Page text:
Aim: The aim of the study is to evaluate and compare the intra- and post-operative bleeding during asimple dental extraction, among patients undergoing conventional Oral Anticoagulant Therapy (OAT) and patients assuming Direct Oral Anticoagulants (DOACs). Methods: Patients in chronic oral anticoagulant therapy (at least 6 months) with indication of a single dental extraction were enrolled and divided between OAT e DOACs group. All the participants were evaluated at four different time-points: T0 during the first examination, T1 during surgery, T2 thirty minutes after surgery and T3 the day of suture removal (seven days after surgery). At the different time-points anagraphic, medical history, local periodontal and dental variables were collected. The surgical protocol consisted in a simple dental extraction lead by the same surgeon (FB), in the least invasive procedure. Bleeding occurrence and biological complications were registered, according to Iwabuchi classification. Results: 15 patients (mean age 77,27±5,72) and 18 patients (mean age 75,94±12,18) were enrolled respectively in OAT e DOACs group. Overall 33 teeth were extracted within 20 minutes of surgical time (cut off that defined the simple extraction in our research protocol). The results of the present study showed no statistical difference between the two groups regarding the intraoperative bleeding and post-extraction bleeding complications. In detail, no intra-operative bleeding occurred, two patients for each group reported a post-operative bleeding managed with a single gauze compression during the week after the extraction, three patients of OAT group and one subject belonging to DOACs group needed more than two compressions in the week, and finally one patient for each group referred to our dental first aid. In these two cases, the urgency was managed with the local application of tranexamic acid and the complication could be attributable to high blood pressure values. Conclusion: Within the limits of the present study, apparently, patients assuming DOACs can be treated for simple oral surgery like patients undergoing OAT with INR index in therapeutic range. No discontinuation or changes of anticoagulation treatment with novel oral anticoagulants are possibly required. The adoption of local hemostasis techniques represents the most important precaution to prevent bleeding complications and to discriminate between bleeding caused by anticoagulation therapy and surgical technique. The patient education for the post-operative care of surgical site appears also strictly necessary.

Bleeding events after simple dental extraction among patients undergoing anticoagulation therapy: cohort prospective comparative study

FRANCO, ANNA;RIZZO, ROBERTO;Costantinides F.;Visintini E.;Maglione M.;Berton F.;Di Lenarda R.
2017

Abstract

Aim: The aim of the study is to evaluate and compare the intra- and post-operative bleeding during asimple dental extraction, among patients undergoing conventional Oral Anticoagulant Therapy (OAT) and patients assuming Direct Oral Anticoagulants (DOACs). Methods: Patients in chronic oral anticoagulant therapy (at least 6 months) with indication of a single dental extraction were enrolled and divided between OAT e DOACs group. All the participants were evaluated at four different time-points: T0 during the first examination, T1 during surgery, T2 thirty minutes after surgery and T3 the day of suture removal (seven days after surgery). At the different time-points anagraphic, medical history, local periodontal and dental variables were collected. The surgical protocol consisted in a simple dental extraction lead by the same surgeon (FB), in the least invasive procedure. Bleeding occurrence and biological complications were registered, according to Iwabuchi classification. Results: 15 patients (mean age 77,27±5,72) and 18 patients (mean age 75,94±12,18) were enrolled respectively in OAT e DOACs group. Overall 33 teeth were extracted within 20 minutes of surgical time (cut off that defined the simple extraction in our research protocol). The results of the present study showed no statistical difference between the two groups regarding the intraoperative bleeding and post-extraction bleeding complications. In detail, no intra-operative bleeding occurred, two patients for each group reported a post-operative bleeding managed with a single gauze compression during the week after the extraction, three patients of OAT group and one subject belonging to DOACs group needed more than two compressions in the week, and finally one patient for each group referred to our dental first aid. In these two cases, the urgency was managed with the local application of tranexamic acid and the complication could be attributable to high blood pressure values. Conclusion: Within the limits of the present study, apparently, patients assuming DOACs can be treated for simple oral surgery like patients undergoing OAT with INR index in therapeutic range. No discontinuation or changes of anticoagulation treatment with novel oral anticoagulants are possibly required. The adoption of local hemostasis techniques represents the most important precaution to prevent bleeding complications and to discriminate between bleeding caused by anticoagulation therapy and surgical technique. The patient education for the post-operative care of surgical site appears also strictly necessary.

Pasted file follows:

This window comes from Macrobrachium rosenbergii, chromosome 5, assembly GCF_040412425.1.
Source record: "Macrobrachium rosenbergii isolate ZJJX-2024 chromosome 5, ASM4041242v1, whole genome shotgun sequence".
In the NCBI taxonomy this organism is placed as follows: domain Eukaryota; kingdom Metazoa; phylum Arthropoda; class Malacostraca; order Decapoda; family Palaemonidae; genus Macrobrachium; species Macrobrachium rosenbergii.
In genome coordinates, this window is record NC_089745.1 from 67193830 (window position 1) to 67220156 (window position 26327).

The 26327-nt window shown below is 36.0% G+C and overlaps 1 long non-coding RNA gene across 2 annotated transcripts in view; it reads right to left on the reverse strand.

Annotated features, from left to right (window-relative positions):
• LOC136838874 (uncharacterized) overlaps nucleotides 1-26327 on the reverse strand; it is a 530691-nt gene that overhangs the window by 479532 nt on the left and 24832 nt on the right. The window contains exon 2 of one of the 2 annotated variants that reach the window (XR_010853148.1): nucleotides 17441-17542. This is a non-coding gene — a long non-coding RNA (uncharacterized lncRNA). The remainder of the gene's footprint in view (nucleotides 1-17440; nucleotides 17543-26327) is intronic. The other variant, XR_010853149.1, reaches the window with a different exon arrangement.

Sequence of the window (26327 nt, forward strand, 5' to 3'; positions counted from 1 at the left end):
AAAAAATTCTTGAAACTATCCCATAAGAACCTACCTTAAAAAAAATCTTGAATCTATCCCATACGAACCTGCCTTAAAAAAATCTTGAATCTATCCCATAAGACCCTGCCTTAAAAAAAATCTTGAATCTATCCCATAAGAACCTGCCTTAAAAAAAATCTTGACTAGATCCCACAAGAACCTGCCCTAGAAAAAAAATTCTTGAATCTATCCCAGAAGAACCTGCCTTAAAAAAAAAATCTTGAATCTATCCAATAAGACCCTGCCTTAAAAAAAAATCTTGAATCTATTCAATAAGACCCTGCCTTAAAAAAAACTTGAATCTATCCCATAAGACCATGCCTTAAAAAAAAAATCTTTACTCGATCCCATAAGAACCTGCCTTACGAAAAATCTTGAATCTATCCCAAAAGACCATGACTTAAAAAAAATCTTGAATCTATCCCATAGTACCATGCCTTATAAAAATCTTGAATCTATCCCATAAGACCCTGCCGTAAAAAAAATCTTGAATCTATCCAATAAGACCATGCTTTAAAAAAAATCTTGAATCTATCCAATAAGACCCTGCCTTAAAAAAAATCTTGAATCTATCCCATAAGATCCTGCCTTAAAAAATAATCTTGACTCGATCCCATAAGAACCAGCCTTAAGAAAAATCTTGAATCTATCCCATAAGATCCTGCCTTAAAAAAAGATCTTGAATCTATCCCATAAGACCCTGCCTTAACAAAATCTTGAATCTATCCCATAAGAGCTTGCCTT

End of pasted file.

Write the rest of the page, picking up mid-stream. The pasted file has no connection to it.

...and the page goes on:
https://www.journalofosseointegration.eu/index.php/jo/article/view/17
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Utilizza questo identificativo per citare o creare un link a questo documento: https://hdl.handle.net/11368/2924974
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